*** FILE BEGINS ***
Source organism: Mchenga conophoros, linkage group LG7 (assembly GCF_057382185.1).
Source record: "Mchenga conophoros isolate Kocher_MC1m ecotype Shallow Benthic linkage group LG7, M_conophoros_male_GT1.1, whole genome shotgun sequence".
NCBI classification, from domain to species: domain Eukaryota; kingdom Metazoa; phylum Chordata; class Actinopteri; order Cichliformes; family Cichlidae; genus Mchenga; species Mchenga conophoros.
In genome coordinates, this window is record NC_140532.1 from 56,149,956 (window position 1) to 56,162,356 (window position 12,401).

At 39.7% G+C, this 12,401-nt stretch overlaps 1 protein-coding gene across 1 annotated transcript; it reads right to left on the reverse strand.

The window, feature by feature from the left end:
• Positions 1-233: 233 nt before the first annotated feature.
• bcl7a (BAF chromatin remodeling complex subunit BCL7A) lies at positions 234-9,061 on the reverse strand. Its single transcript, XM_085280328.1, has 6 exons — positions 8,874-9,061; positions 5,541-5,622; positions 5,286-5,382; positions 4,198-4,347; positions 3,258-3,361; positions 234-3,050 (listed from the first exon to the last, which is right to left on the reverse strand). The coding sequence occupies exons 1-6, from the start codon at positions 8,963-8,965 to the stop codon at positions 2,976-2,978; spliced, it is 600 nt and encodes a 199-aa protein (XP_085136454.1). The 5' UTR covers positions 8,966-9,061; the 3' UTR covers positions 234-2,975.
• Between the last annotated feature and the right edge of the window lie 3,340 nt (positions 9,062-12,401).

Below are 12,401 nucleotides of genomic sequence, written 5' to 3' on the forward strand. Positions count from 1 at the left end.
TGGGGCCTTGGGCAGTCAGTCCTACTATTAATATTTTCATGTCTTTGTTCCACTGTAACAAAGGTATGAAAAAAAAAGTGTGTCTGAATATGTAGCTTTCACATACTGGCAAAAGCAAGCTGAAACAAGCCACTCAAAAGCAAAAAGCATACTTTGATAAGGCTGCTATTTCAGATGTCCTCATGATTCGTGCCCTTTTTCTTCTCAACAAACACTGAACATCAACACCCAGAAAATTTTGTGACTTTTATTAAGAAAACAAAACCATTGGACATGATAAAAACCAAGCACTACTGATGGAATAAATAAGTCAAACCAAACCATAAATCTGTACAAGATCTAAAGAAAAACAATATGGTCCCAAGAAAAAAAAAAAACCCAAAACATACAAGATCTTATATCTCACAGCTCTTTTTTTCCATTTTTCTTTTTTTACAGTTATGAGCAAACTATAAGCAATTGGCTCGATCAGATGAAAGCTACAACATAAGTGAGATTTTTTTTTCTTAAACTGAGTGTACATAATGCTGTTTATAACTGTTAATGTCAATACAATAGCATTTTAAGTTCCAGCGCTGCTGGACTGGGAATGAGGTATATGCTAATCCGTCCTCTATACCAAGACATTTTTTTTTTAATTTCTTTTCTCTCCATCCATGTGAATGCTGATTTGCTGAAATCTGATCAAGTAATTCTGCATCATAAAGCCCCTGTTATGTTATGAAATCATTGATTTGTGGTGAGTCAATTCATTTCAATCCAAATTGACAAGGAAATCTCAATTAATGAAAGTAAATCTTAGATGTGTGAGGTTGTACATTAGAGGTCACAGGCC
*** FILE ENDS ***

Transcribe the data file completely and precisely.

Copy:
Source organism: Mchenga conophoros, linkage group LG7 (assembly GCF_057382185.1).
Source record: "Mchenga conophoros isolate Kocher_MC1m ecotype Shallow Benthic linkage group LG7, M_conophoros_male_GT1.1, whole genome shotgun sequence".
NCBI classification, from domain to species: domain Eukaryota; kingdom Metazoa; phylum Chordata; class Actinopteri; order Cichliformes; family Cichlidae; genus Mchenga; species Mchenga conophoros.
In genome coordinates, this window is record NC_140532.1 from 56,149,956 (window position 1) to 56,162,356 (window position 12,401).

At 39.7% G+C, this 12,401-nt stretch overlaps 1 protein-coding gene across 1 annotated transcript; it reads right to left on the reverse strand.

The window, feature by feature from the left end:
• Positions 1-233: 233 nt before the first annotated feature.
• bcl7a (BAF chromatin remodeling complex subunit BCL7A) lies at positions 234-9,061 on the reverse strand. Its single transcript, XM_085280328.1, has 6 exons — positions 8,874-9,061; positions 5,541-5,622; positions 5,286-5,382; positions 4,198-4,347; positions 3,258-3,361; positions 234-3,050 (listed from the first exon to the last, which is right to left on the reverse strand). The coding sequence occupies exons 1-6, from the start codon at positions 8,963-8,965 to the stop codon at positions 2,976-2,978; spliced, it is 600 nt and encodes a 199-aa protein (XP_085136454.1). The 5' UTR covers positions 8,966-9,061; the 3' UTR covers positions 234-2,975.
• Between the last annotated feature and the right edge of the window lie 3,340 nt (positions 9,062-12,401).

Below are 12,401 nucleotides of genomic sequence, written 5' to 3' on the forward strand. Positions count from 1 at the left end.
TGGGGCCTTGGGCAGTCAGTCCTACTATTAATATTTTCATGTCTTTGTTCCACTGTAACAAAGGTATGAAAAAAAAAGTGTGTCTGAATATGTAGCTTTCACATACTGGCAAAAGCAAGCTGAAACAAGCCACTCAAAAGCAAAAAGCATACTTTGATAAGGCTGCTATTTCAGATGTCCTCATGATTCGTGCCCTTTTTCTTCTCAACAAACACTGAACATCAACACCCAGAAAATTTTGTGACTTTTATTAAGAAAACAAAACCATTGGACATGATAAAAACCAAGCACTACTGATGGAATAAATAAGTCAAACCAAACCATAAATCTGTACAAGATCTAAAGAAAAACAATATGGTCCCAAGAAAAAAAAAAAACCCAAAACATACAAGATCTTATATCTCACAGCTCTTTTTTTCCATTTTTCTTTTTTTACAGTTATGAGCAAACTATAAGCAATTGGCTCGATCAGATGAAAGCTACAACATAAGTGAGATTTTTTTTTCTTAAACTGAGTGTACATAATGCTGTTTATAACTGTTAATGTCAATACAATAGCATTTTAAGTTCCAGCGCTGCTGGACTGGGAATGAGGTATATGCTAATCCGTCCTCTATACCAAGACATTTTTTTTTTAATTTCTTTTCTCTCCATCCATGTGAATGCTGATTTGCTGAAATCTGATCAAGTAATTCTGCATCATAAAGCCCCTGTTATGTTATGAAATCATTGATTTGTGGTGAGTCAATTCATTTCAATCCAAATTGACAAGGAAATCTCAATTAATGAAAGTAAATCTTAGATGTGTGAGGTTGTACATTAGAGGTCACAGGCC